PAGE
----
The Rabin–Karp algorithm is a randomized algorithm for the string search problem that finds all probable matches for the needle in the haystack in linear time. Together with the use of a hash table, it can also find all probable matches for multiple needles in one haystack in linear time. Verifying all probable matches using the naive algorithm gives a Las Vegas algorithm, which requires up to time if the needle matches the haystack in many places or if many of the probable matches found are not true matches. Rabin–Karp can also be formulated as a Monte Carlo algorithm, which simply assumes all probable matches are correct, guaranteeing a linear runtime but with a small probability of false positives.
Denote the needle and the haystack . In the naive algorithm, we first test whether matches the substring at . Then we try , then , and so on; in other words, we compare the needle with all substrings of the same length in the haystack. Each equality comparison takes time proportional to the length of the needle. (In general, equality comparisons may take time proportional to the amount of data being compared. Hence, a CPU can often compare two machine words in one clock cycle, but will probably take 100 clock cycles to compare two 100-word strings.)
To circumvent this problem, we can use a hash function, which takes a large amount of data as its argument and returns a relatively small amount of data, called the hash, which may be compared more quickly or easily. So we can rewrite the naive algorithm in the basic form:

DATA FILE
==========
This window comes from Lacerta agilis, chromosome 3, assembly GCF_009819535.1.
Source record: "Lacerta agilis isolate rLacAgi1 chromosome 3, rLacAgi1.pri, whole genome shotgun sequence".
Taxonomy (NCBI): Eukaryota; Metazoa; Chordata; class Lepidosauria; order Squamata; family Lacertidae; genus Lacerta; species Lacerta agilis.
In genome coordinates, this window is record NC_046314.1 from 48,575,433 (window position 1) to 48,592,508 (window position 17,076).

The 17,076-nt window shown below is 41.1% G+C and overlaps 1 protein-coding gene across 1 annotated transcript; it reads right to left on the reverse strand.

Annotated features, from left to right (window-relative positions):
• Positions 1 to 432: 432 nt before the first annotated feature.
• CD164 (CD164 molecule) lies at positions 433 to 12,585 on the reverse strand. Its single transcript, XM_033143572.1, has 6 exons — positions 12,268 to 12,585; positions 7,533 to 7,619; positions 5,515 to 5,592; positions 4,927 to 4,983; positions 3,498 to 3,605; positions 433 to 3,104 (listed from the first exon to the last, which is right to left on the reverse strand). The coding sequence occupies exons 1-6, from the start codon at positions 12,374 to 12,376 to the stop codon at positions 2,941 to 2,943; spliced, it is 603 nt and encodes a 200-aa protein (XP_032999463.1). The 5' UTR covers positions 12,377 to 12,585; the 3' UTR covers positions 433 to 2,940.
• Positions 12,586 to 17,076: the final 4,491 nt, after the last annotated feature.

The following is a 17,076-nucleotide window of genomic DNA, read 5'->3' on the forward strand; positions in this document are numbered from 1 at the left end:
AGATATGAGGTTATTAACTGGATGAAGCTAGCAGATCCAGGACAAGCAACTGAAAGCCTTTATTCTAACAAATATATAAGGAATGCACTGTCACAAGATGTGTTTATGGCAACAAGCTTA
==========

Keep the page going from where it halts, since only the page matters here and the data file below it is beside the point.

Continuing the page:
s ← hash(S) for i ∈ [0..n-m] t ← hash(T[i+1 .. i+m]) if s = t print "Probable match found at position " i
The equality comparison now only takes constant time, because it compares hash values instead of the actual strings. However, whereas inequality indicates a non-match, equality does not necessarily indicate a match, since hash functions cannot be injective; in this case we can only say we have a probable match. Thus, false negatives are impossible, but false positives are possible, and their probability is inversely proportional to the size of the range of the hash function.
The rolling hash
The problem, however, is that a good hash function will always examine its entire input. Therefore, computing the hash function of a substring of the haystack takes time proportional to the length of that substring, so that the algorithm in its current form has best-case performance (computing the hash function once at each position of the haystack), which is as bad as the worst-case performance of the naive algorithm, and it also has a small probability of being wrong. Hence it is not clear that it is an improvement at all.
This problem is solved using a rolling hash. The key to the rolling hash is realizing that even though a good hash function has to examine all its input, there is significant overlap between the input and the next input . In fact, they share out of their characters! In light of this fact, perhaps we can design a hash function such that computing the hash of does not require calling the function again, but can be done by examining the hash for and somehow accounting for the two-character difference. This is a rolling hash.
One of the simplest rolling hashes is given by , where is fixed and the polynomial evaluation is taken modulo a small, fixed base, usually the size of the machine word (which is a power of two), for the sake of efficiency. (To use this, we assign a non-negative integer to each character in the alphabet; often we simply use the ASCII code.) To see why this is useful, consider:
How can we compute given and the text ? Looking closely, it becomes clear that .
We can now abstractly write the Rabin–Karp algorithm as follows: